In a pluralistic environment, the lack of common moral foundations on which to ground the practice of clinical ethics support (CES), the coexistence of different theoretical approaches and the diversity of stakeholders and disciplines involved presents challenges for CES. On a practical level, health care professionals need to consider the diverse and often conflicting values, perspectives and backgrounds of various stakeholders, while supporting them in making practical and morally motivated decisions on how to act. On a theoretical level, CES has to prevent slipping into relativism, while at the same time taking into account the inherent diversity of healthcare practice. In a different time and era, at the beginning of the twentieth century, the pioneers of American pragmatism, Charles Sanders Peirce, William James and John Dewey, addressed a similar challenge, and tried to answer the question of how to withstand the risk of scepticism while acknowledging the fallibility of principles and theories. CES in a pluralistic society and American pragmatism are concerned with the same issue: what is the status of philosophical and ethical thinking in a context in which we cannot count on fixed principles or metaphysical truths? The goal of this thesis is to investigate whether classic American pragmatist philosophy can provide a useful theoretical framework which can enable CES to face pluralism in our contemporary societies. In particular, this thesis adds to the existing literature by focusing on the relevance of a pragmatist approach for: a) supporting professionals and other stakeholders in dealing with ethical dilemmas in health care, b) defining the nature of ethics expertise and integrating CES within health care organizations, and c) providing ethics education for health care professionals and researchers.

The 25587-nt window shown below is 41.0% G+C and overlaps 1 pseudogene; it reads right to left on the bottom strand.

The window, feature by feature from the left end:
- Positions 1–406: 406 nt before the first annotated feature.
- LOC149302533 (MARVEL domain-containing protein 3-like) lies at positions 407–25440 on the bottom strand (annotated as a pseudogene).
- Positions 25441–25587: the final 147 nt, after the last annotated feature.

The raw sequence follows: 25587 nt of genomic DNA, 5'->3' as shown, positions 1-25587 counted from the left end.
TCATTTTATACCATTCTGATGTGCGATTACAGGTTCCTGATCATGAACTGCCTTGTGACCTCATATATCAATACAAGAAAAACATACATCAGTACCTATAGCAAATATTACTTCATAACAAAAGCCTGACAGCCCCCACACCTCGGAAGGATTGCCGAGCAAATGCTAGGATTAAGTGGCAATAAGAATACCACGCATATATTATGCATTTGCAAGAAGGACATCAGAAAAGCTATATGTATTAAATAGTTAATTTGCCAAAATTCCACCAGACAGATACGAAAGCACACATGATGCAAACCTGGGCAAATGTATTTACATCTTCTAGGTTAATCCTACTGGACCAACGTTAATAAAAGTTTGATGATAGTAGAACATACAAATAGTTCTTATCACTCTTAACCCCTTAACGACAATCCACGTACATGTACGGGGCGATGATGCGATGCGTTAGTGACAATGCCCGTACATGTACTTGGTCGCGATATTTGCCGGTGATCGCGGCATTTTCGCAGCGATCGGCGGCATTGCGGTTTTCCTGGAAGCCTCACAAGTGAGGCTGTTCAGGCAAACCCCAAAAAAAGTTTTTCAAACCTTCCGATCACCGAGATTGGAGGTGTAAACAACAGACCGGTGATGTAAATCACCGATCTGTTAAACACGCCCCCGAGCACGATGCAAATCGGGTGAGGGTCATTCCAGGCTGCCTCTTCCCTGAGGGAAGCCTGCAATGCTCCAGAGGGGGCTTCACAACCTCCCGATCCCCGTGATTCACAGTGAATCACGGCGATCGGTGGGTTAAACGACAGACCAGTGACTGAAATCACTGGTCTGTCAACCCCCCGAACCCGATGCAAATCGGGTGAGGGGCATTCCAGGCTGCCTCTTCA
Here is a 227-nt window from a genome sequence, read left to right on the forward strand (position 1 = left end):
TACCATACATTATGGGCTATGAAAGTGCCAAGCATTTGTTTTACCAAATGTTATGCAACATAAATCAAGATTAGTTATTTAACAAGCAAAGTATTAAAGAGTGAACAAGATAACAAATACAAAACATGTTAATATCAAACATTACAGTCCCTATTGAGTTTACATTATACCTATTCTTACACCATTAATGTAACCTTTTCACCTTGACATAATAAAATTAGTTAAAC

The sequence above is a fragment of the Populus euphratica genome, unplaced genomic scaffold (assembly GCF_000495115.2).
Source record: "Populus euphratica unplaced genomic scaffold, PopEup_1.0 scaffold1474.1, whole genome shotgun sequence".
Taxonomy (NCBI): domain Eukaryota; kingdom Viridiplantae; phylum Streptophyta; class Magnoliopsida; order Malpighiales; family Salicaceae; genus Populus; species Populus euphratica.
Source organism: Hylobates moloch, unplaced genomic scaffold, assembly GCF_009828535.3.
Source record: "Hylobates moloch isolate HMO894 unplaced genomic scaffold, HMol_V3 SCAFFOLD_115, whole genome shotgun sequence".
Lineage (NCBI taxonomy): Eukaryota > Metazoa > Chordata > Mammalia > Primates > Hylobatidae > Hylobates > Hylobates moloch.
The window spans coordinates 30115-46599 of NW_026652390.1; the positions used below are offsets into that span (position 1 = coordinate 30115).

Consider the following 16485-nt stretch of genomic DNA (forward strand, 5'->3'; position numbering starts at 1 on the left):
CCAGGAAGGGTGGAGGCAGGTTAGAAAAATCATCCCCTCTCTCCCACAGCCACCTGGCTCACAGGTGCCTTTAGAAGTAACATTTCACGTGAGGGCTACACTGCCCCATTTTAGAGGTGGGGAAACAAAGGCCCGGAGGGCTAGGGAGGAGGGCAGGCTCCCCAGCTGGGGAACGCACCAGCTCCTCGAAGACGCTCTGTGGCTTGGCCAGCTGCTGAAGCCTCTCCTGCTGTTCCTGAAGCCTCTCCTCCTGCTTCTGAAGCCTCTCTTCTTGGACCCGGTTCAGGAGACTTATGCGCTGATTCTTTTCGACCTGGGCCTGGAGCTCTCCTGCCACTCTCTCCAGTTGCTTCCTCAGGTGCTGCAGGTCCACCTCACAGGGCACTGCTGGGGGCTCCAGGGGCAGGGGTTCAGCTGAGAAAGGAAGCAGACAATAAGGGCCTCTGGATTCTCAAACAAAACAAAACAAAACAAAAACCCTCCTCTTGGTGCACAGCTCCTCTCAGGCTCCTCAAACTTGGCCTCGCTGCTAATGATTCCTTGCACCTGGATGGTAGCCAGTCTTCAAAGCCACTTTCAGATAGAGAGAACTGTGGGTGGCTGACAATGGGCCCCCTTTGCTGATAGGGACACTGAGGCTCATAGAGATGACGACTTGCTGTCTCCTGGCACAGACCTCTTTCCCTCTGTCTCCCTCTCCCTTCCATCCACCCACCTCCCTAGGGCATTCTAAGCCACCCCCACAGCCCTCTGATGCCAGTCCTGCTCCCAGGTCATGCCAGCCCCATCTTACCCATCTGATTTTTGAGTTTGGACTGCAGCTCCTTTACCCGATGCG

|Qualification||Doctor of Philosophy|
|Award date||23 Feb 2023|
|Place of Publication||s.l.|
|Publication status||Published - 23 Feb 2023|